Usually when I talk about trauma, I come from the perspective of what happened in childhood to create the woundings.
Today, I’m going to do it backwards and talk about one of the manifestations of unhealed trauma and unprocessed pain: problems with boundaries.
Think of boundaries like fences around a beautiful garden. They help protect the garden from predators while still allowing the lushness of the flowers and plants to be visible.
Boundaries are meant to be flexible and fluid. We can pull them in closer if needed or relax them when there is no danger or threat. The rub comes when as children we experience people who either have no boundaries ( ie, everyone and everything is allowed in whether it is healthy or not), or are actually too boundaried ( ie, nothing and nobody gets in, healthy or not.)
The result of this is that as adults, we become too permissive or too rigid. We lose the ability and choice to reign in boundaries when we need to or let them out when it’s appropriate. Or we do a combination of the two.
So let’s talk about some signs that you fall more in the camp of having poor boundaries- the kind where everything and anyone is allowed in no matter what. If this is you, you tend to:
Feel bad about letting people down, or even the belief that you are letting people down.
Have guilt when you take care for yourself/put your self first in some way.
Say yes when you really want to say no. Or I don’t know. Ot let me think about it and get back to you.
Hand over your power by being overly agreeable, compliant and pleasing so others will tolerate you, like you or not be angry with you.
Have trouble making decisions, even over ” minor” things
Remain silent when you are angry or hurt.
Feel responsible for other people’s moods and feelings.
Feel used, taken for granted or taken advantage of.
What about when you have rigid, inflexible boundaries? What does that look like? You can:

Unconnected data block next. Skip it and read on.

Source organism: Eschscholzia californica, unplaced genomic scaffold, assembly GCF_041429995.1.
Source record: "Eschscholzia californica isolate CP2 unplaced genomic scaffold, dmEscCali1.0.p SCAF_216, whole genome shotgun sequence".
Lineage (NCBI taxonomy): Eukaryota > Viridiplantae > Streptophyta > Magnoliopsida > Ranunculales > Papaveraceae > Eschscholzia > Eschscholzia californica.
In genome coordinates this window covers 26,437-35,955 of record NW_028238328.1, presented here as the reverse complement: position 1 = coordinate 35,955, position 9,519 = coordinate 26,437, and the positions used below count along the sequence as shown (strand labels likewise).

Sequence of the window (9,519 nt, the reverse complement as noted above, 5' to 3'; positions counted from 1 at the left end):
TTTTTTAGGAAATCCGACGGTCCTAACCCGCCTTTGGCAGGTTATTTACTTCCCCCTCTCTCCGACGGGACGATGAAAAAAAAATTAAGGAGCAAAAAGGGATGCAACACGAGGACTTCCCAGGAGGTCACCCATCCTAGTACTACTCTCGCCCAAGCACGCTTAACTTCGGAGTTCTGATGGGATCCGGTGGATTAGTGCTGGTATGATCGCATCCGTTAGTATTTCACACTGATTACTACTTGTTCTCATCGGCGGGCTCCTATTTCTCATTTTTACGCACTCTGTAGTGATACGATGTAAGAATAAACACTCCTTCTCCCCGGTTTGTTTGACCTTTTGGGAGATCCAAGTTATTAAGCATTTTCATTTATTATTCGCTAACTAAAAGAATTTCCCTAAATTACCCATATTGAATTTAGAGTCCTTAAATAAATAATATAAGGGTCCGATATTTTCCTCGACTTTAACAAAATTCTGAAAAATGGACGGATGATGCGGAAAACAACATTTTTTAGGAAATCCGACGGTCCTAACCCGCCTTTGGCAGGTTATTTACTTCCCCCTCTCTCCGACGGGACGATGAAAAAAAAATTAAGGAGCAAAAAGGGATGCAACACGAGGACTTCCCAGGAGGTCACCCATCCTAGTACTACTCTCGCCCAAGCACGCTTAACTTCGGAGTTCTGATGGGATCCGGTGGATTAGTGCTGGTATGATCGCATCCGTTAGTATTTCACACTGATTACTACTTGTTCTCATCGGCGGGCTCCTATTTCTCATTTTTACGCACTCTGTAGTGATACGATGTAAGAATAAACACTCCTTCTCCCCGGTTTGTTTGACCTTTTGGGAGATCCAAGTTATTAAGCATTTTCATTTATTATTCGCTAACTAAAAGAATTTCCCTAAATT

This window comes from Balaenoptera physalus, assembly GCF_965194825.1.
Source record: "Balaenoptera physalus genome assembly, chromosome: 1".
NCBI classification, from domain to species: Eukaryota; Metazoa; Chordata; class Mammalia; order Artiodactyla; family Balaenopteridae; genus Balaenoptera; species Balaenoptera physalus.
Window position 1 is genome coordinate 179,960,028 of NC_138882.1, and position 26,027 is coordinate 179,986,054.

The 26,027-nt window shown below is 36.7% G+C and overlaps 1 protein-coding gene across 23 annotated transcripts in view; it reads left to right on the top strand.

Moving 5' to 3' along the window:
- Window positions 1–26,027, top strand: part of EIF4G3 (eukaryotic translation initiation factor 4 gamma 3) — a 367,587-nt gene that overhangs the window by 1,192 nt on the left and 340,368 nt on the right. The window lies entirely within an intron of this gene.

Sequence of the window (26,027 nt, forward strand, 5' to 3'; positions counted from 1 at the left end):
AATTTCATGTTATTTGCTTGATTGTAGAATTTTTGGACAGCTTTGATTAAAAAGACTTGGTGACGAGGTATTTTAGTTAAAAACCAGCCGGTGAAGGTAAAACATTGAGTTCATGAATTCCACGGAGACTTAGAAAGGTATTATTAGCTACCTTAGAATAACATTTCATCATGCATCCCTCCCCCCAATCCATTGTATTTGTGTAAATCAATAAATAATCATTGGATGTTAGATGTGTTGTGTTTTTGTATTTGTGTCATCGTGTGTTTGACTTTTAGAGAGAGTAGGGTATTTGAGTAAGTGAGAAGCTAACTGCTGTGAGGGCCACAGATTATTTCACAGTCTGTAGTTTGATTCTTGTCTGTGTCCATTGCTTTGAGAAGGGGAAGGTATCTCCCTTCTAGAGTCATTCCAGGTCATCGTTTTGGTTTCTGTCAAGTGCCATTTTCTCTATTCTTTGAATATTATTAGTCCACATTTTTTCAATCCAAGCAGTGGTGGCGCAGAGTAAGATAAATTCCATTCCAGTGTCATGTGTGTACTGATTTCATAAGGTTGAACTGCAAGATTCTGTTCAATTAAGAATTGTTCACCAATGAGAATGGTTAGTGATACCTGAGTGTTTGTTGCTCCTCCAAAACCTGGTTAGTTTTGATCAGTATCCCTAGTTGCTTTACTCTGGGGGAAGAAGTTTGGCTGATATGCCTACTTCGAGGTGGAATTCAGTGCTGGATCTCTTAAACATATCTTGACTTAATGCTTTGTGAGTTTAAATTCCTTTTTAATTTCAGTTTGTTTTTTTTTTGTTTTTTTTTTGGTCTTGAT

Be very controlling and perfectionistic.
Have very high expectations of yourself and others as well. All people are held to an impossible standard.
Feel uncomfortable going with the flow or being present to the moment. There’s lots of forward thinking. Like a chess game, you are two steps ahead of what may happen so that you will be prepared.
Don’t like it when plans change, especially at the last minute.
Keep people at arms length, sometimes to the point of being overly suspicious that people are out to get you in some way.
Have a very hard time relaxing and allowing for the mystery of life.
Need to have everything laid out in specific detail. Insist that other people do things your way or they are wrong.
People describe you as hard to get along with or inflexible.
Many of us toggle between being too permissive, then feeling depleted or drained and moving straight into rigidity in order to find a sense of balance or respite. This is actually an incredibly painful way to live and exhausting on both sides of the coin. People who have poor boundaries often feel resentful and overwhelmed from allowing all kinds of stimulus, information, treatment and behavior past their fence. It is equally as tiring and burdensome to believe you have to be perfect and on constant alert that everything is ok and nothing and nobody can hurt you.
he good news is that this is so fixable. It is possible to live a life of more steadiness and ease and allow your boundaries to serve you rather than strangle you. If you are ready to take a deep(er) look at how your childhood experiences shaped your ability to create healthy boundaries as an adult, I’d love to support you. It’s what I do best.